Both films feature a menacing villain who is not only intimidating and ruthless, but also unpredictable. In A New Hope, Darth Vader frequently chokes people using the force when he doesn’t get his way or when things go awry, making everyone around him scared of him.
Kylo Ren has a similar reputation (albeit a bit less menacing than his grandfather’s); whenever Kylo Ren is displeased or disappointed, he throws a violent tantrum and destroys as much as he possibly can with his tricked-out lightsaber. The very first time we see him lash out, the bearer of bad news stands incredibly still, hoping to just survive the ordeal. Later, Kylo Ren’s outburst in Rey’s open cell is so bad that stormtroopers in the nearby corridor flee from the area. Both Darth Vader and Kylo Ren have clear goals in mind but can be wildly unpredictable.
An important scene in a hoppin’ cantina
Complete with fun characters, funky bands, and catchy tunes, both Episode IV and Episode VII have important sequences in cantina-like settings. It’s no secret that the cantina sequence in the 1977 film is one of the series’ most popular and well-known scenes (not to mention that it introduced the world to one of the catchiest tunes known to mankind). In the original sequence, our heroes visit the tavern in search of a pilot who can transport them to the location of the Rebel Alliance. Hijinks ensue, obviously.
The same sort of situation happens in The Force Awakens. Our heroes enter Maz Kanata’s cantina in search of a way to deliver BB-8 to General Organa. Like the original, things don’t quite go as planned as a fight breaks out before they’re set to leave. Unlike the original film, however, the Resistance ends up coming to find the droid it needs. Nevertheless, the scene in Episode VII is a direct homage to that in the original film (and we love it).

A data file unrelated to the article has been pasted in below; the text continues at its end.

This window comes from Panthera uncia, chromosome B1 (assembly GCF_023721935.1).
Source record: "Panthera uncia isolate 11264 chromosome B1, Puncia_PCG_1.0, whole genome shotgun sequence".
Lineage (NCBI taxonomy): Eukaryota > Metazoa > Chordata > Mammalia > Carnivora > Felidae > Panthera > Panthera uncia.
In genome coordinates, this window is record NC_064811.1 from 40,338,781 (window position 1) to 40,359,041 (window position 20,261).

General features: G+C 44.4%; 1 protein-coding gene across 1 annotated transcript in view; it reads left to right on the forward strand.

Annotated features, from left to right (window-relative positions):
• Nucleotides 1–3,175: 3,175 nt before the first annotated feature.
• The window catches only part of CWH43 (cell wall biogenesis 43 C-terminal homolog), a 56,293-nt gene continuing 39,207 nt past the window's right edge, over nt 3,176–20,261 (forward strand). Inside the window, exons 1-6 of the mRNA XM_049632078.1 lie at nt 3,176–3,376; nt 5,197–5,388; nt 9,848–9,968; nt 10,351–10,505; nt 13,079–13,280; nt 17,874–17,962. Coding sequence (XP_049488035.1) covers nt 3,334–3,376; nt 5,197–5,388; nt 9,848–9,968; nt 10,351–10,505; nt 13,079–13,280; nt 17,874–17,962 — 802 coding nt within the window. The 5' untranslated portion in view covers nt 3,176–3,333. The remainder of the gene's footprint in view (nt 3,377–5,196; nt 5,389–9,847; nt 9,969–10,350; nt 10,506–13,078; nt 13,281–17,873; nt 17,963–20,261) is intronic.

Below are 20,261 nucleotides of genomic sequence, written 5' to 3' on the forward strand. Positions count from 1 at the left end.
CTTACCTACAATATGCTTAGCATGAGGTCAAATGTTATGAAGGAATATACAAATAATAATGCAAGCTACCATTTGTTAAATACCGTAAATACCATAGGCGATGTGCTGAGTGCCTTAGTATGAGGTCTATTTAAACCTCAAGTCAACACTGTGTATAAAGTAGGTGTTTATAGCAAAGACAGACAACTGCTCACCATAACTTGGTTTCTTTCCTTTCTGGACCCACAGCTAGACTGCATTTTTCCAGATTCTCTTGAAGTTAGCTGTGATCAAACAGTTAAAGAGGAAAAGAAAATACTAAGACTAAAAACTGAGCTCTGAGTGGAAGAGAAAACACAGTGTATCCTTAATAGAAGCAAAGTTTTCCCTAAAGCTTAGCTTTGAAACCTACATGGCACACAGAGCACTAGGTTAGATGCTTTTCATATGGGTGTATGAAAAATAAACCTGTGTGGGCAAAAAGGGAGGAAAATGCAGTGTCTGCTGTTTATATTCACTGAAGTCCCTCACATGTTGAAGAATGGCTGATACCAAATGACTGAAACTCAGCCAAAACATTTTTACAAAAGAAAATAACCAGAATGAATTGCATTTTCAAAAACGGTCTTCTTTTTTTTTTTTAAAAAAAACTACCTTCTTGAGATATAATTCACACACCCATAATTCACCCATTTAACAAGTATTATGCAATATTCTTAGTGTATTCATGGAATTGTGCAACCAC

The wildcard character tries to flee but ends up being a crucial player in the final battle
If you think about it, each member of the new main trio shares a lot of similarities to a member of the original trilogy: Rey as Luke, Poe as Leia (in that he’s already a resistance fighter when the movie starts and sends a message in a droid only to get tortured for it later), and Finn as Han Solo.
Finn’s connection to Han Solo’s character is most evident when he too tries to run away and desert the Resistance’s cause but ends up returning. Not only that, but he ends up being an important player in the final battle, just like Han. In the original film, Han and Chewie help Luke destroy the Death Star. In Episode VII, Finn shares crucial information about the structure of the Starkiller Base as well as their operations. Neither Star Wars film ending would be possible without the wildcard character. Which leads us to our next Star Wars parallel…
The good guys have to blow up the bad guys’ main base of operation
Star Wars bad guys really know how to build menacing, spherical bases. They may not be durable, but, in both A New Hope and The Force Awakens, they’re proven to have the ability to destroy whole planets in one fell swoop. In fact, both movies even have scenes early on where the bases destroy at least one planet so the Rebel Alliance/Resistance can witness their destructive ability and fear them.
In addition to demonstrating their power, the Dark Side also aims their deadly weapons to destroy the good guys’ base planets in both movies. This is definitely the reason why both Episode IV and Episode VII‘s climaxes involve an intense mission to blow up the bad guys’ base, complete with and x-wing fighter squad targeting a single location on the base.
The death of the wise mentor figure
The death of the mentor storyline isn’t just a Star Wars thing. If you’re a fan of pretty much any other series or property, you’ve probably seen it three times over. Whenever a character is put into the mentor position for an up-and-coming character, they usually die in order to make room for the mentee character to rise to their potential.
That being said, while it is a common trope, the way in which the mentor dies and the circumstances around the death are very similar in both of these Star Wars films. For one, the mentors in both films are murdered by characters who previously saw them as father figures before turning to the dark side. Not only that, but the mentors go into their final face off with their old mentees (seemingly) knowing full well that they may not survive it, which is heart-breaking to watch.